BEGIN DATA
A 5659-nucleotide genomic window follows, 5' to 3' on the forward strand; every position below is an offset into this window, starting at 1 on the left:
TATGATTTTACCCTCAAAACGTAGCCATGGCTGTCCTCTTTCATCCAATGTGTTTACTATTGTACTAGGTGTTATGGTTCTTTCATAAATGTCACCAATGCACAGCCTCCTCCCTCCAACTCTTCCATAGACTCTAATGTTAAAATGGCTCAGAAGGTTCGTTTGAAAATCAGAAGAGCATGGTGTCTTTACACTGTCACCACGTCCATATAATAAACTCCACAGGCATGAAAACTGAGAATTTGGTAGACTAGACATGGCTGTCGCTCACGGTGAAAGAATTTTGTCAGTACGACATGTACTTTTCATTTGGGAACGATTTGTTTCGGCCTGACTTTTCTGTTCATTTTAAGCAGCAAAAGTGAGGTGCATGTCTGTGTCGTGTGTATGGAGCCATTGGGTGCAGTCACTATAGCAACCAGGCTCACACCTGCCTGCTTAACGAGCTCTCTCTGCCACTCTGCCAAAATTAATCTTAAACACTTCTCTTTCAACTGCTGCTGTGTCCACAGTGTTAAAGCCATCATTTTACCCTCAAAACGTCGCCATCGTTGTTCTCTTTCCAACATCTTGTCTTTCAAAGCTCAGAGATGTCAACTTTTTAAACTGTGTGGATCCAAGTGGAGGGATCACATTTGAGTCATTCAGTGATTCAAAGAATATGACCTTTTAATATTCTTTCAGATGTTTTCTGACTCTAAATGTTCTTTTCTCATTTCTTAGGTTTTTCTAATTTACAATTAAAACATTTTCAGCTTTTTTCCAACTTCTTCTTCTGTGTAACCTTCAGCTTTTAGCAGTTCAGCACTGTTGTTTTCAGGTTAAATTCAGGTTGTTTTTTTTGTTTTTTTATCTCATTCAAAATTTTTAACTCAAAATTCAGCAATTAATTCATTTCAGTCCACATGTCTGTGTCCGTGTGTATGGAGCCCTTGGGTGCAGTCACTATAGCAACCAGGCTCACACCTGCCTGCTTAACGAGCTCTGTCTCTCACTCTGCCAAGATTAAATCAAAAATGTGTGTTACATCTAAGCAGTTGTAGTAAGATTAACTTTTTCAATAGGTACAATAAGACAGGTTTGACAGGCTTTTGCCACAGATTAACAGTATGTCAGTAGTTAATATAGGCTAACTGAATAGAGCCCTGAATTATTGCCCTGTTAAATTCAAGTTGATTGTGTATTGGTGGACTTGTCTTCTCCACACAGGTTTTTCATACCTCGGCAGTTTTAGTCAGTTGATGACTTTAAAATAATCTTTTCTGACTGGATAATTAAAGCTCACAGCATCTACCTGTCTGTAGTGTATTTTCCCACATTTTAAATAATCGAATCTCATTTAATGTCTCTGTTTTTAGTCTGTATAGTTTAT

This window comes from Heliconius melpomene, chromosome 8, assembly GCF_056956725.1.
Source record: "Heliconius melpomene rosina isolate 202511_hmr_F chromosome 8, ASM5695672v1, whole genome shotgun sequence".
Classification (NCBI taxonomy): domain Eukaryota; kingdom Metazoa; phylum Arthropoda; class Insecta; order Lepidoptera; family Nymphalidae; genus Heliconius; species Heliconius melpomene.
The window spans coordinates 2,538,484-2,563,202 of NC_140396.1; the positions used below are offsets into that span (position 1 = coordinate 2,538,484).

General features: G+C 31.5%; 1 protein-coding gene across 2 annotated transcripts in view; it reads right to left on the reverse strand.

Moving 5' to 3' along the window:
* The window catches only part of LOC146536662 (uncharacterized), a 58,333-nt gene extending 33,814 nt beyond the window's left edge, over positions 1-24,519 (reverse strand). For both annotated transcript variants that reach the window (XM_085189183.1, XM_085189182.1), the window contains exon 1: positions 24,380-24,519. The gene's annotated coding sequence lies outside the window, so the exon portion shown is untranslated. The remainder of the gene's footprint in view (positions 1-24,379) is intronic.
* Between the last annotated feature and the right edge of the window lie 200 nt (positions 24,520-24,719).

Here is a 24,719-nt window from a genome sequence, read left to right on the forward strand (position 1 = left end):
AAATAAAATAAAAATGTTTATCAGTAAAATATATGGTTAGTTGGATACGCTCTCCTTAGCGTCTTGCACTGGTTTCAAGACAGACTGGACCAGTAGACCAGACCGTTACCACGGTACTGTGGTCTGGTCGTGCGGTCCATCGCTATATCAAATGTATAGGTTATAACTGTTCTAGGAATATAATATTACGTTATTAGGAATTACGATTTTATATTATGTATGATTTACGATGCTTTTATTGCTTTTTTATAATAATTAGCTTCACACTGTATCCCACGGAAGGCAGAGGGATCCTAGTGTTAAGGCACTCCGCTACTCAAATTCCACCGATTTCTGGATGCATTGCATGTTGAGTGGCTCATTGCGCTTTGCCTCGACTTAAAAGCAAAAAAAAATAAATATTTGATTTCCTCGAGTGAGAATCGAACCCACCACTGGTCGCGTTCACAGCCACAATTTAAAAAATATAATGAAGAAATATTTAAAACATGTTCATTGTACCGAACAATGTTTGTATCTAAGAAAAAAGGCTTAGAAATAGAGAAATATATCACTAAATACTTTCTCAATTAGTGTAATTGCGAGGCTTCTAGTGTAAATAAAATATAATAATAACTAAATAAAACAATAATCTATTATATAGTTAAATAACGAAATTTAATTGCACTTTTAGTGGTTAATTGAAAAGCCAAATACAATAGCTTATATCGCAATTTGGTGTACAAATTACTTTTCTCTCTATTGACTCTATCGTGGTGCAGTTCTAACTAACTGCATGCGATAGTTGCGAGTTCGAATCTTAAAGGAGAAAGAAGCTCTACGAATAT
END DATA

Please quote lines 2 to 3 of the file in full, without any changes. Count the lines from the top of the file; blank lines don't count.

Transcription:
TATGATTTTACCCTCAAAACGTAGCCATGGCTGTCCTCTTTCATCCAATGTGTTTACTATTGTACTAGGTGTTATGGTTCTTTCATAAATGTCACCAATGCACAGCCTCCTCCCTCCAACTCTTCCATAGACTCTAATGTTAAAATGGCTCAGAAGGTTCGTTTGAAAATCAGAAGAGCATGGTGTCTTTACACTGTCACCACGTCCATATAATAAACTCCACAGGCATGAAAACTGAGAATTTGGTAGACTAGACATGGCTGTCGCTCACGGTGAAAGAATTTTGTCAGTACGACATGTACTTTTCATTTGGGAACGATTTGTTTCGGCCTGACTTTTCTGTTCATTTTAAGCAGCAAAAGTGAGGTGCATGTCTGTGTCGTGTGTATGGAGCCATTGGGTGCAGTCACTATAGCAACCAGGCTCACACCTGCCTGCTTAACGAGCTCTCTCTGCCACTCTGCCAAAATTAATCTTAAACACTTCTCTTTCAACTGCTGCTGTGTCCACAGTGTTAAAGCCATCATTTTACCCTCAAAACGTCGCCATCGTTGTTCTCTTTCCAACATCTTGTCTTTCAAAGCTCAGAGATGTCAACTTTTTAAACTGTGTGGATCCAAGTGGAGGGATCACATTTGAGTCATTCAGTGATTCAAAGAATATGACCTTTTAATATTCTTTCAGATGTTTTCTGACTCTAAATGTTCTTTTCTCATTTCTTAGGTTTTTCTAATTTACAATTAAAACATTTTCAGCTTTTTTCCAACTTCTTCTTCTGTGTAACCTTCAGCTTTTAGCAGTTCAGCACTGTTGTTTTCAGGTTAAATTCAGGTTGTTTTTTTTGTTTTTTTATCTCATTCAAAATTTTTAACTCAAAATTCAGCAATTAATTCATTTCAGTCCACATGTCTGTGTCCGTGTGTATGGAGCCCTTGGGTGCAGTCACTATAGCAACCAGGCTCACACCTGCCTGCTTAACGAGCTCTGTCTCTCACTCTGCCAAGATTAAATCAAAAATGTGTGTTACATCTAAGCAGTTGTAGTAAGATTAACTTTTTCAATAGGTACAATAAGACAGGTTTGACAGGCTTTTGCCACAGATTAACAGTATGTCAGTAGTTAATATAGGCTAACTGAATAGAGCCCTGAATTATTGCCCTGTTAAATTCAAGTTGATTGTGTATTGGTGGACTTGTCTTCTCCACACAGGTTTTTCATACCTCGGCAGTTTTAGTCAGTTGATGACTTTAAAATAATCTTTTCTGACTGGATAATTAAAGCTCACAGCATCTACCTGTCTGTAGTGTATTTTCCCACATTTTAAATAATCGAATCTCATTTAATGTCTCTGTTTTTAGTCTGTATAGTTTAT

This window comes from Heliconius melpomene, chromosome 8, assembly GCF_056956725.1.